A long list of 15 costs are excluded from the LRT scenario, such as: financing costs beyond the construction period; re-routing of existing transit services, either temporarily or permanently; street works beyond the transit routes; physical barriers at LRT street crossings; park and ride facilities; bus loops (other than street facilities at Willowbrook Mall and the Langley Terminus); work to the existing Serpentine River Bridge; operating costs; and GST.

A SkyTrain line from King George Station to Langley Centre would have eight elevated stations and a 15.737 km guideway. The report said it would require 55 vehicles, equivalent to fourth generation SkyTrain vehicles slated for the Expo and Millennium lines.

On April 30, Desmond and vice-president Sany Zein unveiled new cost estimates for the Broadway subway and Surrey-Newtown-Guildford LRT. They are now $2.83 billion and $1.65 billion, respectively — up from the 2015 estimates of $1.98 billion and $920 million. Desmond and Zein cited the rising costs of real estate, labour, materials and equipment for the huge increases.

For more than two years, theBreaker had sought the cost estimate updates, yet TransLink and the provincial government consistently denied FOI requests or censored the costs from documents that were released. Likewise, none of the officials would comment, even though the TransLink Mayors’ Council had been briefed on the numbers behind closed doors.

On June 28, the Mayors’ Council and TransLink board of directors approved a plan to build the Broadway and Surrey-Newton-Guildford projects. TransLink has $2.01 billion in federal commitments and $2.55 billion from Victoria. The remaining $2.71 billion for phase two of TransLink expansion is coming from fare increases and higher taxes on property, fuel, parking and condo development.

All of this, after the NDP government stepped-in and took over the $1.3 billion Pattullo Bridge replacement project from TransLink.

It is par for the course, according to the research of a prominent academic.

Bent Flyvberg, a business professor at Oxford University, has analyzed megaprojects around the world. “Overruns up to 50% in real terms are common, and over 50% overruns are not uncommon,” his research has found.

In his Iron Law of Megaprojects, Flyvberg says they are “over budget, over time, under benefits, over and over again.”

Why? Because architects want visually pleasing products and engineers are excited by building the longest-fastest-tallest. Politicians have a tendency to want monuments that benefit themselves and their cause. Business people and trade unions want revenue and jobs.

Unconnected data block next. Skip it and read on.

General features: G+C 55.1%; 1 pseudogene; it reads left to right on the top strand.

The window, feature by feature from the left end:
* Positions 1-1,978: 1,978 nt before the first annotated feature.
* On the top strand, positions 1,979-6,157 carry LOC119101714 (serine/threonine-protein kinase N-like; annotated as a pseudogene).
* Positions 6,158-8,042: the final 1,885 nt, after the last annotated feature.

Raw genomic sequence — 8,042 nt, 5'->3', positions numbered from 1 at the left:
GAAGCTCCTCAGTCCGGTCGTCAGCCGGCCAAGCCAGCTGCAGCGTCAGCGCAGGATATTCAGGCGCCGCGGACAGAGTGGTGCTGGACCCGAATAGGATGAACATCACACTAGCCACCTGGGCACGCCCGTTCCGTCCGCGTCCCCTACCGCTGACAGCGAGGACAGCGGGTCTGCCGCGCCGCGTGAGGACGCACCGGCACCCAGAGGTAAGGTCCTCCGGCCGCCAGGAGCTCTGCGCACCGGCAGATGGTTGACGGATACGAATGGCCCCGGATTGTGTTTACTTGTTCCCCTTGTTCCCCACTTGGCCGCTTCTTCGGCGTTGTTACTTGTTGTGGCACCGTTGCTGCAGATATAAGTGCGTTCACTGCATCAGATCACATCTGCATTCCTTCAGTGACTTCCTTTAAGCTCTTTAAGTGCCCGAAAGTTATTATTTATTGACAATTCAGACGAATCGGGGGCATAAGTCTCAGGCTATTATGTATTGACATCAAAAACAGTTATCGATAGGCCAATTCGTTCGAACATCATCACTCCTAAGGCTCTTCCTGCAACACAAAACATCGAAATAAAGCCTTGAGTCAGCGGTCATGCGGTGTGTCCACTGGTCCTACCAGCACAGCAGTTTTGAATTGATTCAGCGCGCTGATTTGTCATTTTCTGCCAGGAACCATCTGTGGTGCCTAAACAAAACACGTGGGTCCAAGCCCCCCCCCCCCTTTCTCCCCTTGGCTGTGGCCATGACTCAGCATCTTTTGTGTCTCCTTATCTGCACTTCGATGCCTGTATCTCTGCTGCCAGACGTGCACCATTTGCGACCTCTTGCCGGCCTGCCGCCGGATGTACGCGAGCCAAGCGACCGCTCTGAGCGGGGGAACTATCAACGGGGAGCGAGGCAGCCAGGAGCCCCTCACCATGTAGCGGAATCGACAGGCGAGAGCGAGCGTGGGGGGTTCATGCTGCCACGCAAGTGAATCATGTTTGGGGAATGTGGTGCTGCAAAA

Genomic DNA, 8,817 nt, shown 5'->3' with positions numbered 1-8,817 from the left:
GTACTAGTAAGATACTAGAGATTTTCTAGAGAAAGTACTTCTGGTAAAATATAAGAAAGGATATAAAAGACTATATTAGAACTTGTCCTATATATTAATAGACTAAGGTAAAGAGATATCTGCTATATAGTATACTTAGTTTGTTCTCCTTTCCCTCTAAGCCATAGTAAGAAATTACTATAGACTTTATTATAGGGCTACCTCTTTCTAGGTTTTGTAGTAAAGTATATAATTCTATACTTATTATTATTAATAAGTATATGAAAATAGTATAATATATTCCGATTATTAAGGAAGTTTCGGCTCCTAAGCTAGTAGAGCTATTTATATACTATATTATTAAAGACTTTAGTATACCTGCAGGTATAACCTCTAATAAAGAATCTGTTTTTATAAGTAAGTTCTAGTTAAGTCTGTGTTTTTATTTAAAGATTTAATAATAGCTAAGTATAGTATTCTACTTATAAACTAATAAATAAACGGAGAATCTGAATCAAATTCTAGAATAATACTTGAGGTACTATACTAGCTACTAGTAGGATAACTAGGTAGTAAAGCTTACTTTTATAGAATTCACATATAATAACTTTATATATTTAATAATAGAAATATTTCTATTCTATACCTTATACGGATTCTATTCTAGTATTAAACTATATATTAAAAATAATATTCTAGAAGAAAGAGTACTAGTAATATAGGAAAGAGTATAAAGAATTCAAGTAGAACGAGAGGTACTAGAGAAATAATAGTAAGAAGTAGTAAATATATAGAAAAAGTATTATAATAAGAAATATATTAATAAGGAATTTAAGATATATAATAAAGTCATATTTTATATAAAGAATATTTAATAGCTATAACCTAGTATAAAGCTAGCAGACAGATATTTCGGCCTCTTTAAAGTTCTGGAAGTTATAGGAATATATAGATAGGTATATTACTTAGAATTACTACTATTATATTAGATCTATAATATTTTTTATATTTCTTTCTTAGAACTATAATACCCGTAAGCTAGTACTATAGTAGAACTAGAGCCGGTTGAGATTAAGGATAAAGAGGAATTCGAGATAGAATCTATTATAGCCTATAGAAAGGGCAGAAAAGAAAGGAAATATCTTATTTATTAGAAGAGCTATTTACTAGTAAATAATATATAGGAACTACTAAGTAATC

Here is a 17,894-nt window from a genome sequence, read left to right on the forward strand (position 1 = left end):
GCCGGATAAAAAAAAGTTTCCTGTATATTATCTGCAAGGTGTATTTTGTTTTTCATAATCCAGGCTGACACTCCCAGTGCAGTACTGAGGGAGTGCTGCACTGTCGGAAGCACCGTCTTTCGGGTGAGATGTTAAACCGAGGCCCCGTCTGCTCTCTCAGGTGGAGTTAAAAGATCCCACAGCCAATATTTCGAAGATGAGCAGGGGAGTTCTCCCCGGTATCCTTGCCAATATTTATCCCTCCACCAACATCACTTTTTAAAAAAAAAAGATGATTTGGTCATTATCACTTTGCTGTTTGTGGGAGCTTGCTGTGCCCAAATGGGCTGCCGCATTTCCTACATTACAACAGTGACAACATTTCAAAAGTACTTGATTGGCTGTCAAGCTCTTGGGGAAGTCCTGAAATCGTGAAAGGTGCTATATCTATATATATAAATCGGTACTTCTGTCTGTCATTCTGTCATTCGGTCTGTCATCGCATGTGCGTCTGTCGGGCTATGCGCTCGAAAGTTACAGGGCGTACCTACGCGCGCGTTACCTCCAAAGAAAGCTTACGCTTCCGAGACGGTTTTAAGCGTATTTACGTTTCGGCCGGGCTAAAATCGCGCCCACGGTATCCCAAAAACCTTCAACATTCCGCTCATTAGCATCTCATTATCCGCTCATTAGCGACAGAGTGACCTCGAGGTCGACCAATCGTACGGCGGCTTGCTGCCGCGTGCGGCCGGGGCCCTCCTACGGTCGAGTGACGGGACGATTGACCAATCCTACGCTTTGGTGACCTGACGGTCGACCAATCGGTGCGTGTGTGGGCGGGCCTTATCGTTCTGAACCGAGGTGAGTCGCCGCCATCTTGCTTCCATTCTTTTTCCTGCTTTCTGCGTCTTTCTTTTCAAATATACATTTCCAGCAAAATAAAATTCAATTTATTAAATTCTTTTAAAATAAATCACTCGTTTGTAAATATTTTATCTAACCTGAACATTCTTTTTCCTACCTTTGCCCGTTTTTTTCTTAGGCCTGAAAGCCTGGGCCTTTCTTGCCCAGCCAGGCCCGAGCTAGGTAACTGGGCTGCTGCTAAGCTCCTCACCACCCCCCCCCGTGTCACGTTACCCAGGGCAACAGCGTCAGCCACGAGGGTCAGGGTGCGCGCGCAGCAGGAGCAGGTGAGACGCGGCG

8 Responses to “Surrey’s LRT Costs Skyrocket – As Planned?”
  1. Haveacow says:

    I predicted an LRT extension to Langley would cost around $2.0-$2.2 Billion and a Skytrain Extension about 3.2$ Billion however, my Skytrain price also includes a small, around 50-60 vehicle capacity, satellite light maintenance and storage facility for Skytrains, somewhere along the extension to Langley. Each year that there is a delay in planning or building and therefore guaranteeing the building costs, the price is growing by roughly $45-$65 Million on that LRT line and around $88-$120 Million on the Skytrain extension. This is just on the increasing costs of reinforced structural concrete (about 7.5% per year), and simple market based inflation (currently around 2.5% a year)! The big difference in the individual cost increases is due to the massive differences each project use of steel and concrete. Surface LRT just uses a lot less of these building materials. With Alstom building a LRV factory in Southern Ontario and with Bombardier expanding its already growing brand new LRV facility in Milhaven (near Kingston, Ontario) you also get direct Canadian competition for the production of Light Rail Vehicles, which will lower bidding costs!

  2. zweisystem says:

    I have been told by another source down South, that there are some very expensive issues with SkyTrain that need to be dealt with by TransLink. Have you hears of issues with the MK.1 cars?

    I also have been told that TransLink has all but lost interest in expanding SkyTrain in Surrey/Langley and now concentrating on a full subway to UBC! It seems the feds will pay a good portion of the costs.

  3. Haveacow says:

    The only issues I have heard about the Mk. 1 cars are technical and technological, mainly due to the age of the equipment and on going reliability problems.